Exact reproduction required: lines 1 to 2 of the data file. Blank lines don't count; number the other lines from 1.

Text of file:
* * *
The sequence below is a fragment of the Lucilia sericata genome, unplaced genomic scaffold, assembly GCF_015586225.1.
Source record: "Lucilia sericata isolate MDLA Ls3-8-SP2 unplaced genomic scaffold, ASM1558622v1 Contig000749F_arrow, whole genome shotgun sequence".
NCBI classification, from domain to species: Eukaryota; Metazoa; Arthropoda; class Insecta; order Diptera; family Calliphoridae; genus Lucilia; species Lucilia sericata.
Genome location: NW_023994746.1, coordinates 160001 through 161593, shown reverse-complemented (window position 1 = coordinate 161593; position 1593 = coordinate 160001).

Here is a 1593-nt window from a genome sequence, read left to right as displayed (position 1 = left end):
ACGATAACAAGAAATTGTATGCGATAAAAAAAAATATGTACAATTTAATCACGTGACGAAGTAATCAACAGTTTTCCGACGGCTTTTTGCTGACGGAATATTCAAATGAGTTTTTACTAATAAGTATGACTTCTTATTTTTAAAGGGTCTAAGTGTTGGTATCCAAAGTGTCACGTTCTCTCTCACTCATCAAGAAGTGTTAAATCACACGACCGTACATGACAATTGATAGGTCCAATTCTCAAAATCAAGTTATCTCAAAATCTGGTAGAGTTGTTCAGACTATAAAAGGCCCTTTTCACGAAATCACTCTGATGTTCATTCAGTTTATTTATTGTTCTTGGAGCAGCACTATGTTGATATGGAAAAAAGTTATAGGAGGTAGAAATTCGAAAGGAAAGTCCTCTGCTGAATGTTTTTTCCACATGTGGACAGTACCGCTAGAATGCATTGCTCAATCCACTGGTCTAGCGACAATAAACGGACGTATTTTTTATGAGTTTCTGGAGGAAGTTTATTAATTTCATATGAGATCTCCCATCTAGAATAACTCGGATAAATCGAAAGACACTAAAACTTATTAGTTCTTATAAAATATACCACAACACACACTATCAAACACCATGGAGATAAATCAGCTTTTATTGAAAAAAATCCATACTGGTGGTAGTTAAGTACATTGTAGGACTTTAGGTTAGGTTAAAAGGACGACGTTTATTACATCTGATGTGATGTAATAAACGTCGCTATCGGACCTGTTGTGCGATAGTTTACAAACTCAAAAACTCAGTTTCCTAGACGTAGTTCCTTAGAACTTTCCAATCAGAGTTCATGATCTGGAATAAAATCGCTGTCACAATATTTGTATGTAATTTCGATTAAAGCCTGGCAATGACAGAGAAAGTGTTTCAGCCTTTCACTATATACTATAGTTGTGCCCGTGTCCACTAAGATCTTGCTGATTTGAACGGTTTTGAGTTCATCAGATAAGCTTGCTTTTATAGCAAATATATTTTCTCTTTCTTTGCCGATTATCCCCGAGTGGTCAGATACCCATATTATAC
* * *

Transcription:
The sequence below is a fragment of the Lucilia sericata genome, unplaced genomic scaffold, assembly GCF_015586225.1.
Source record: "Lucilia sericata isolate MDLA Ls3-8-SP2 unplaced genomic scaffold, ASM1558622v1 Contig000749F_arrow, whole genome shotgun sequence".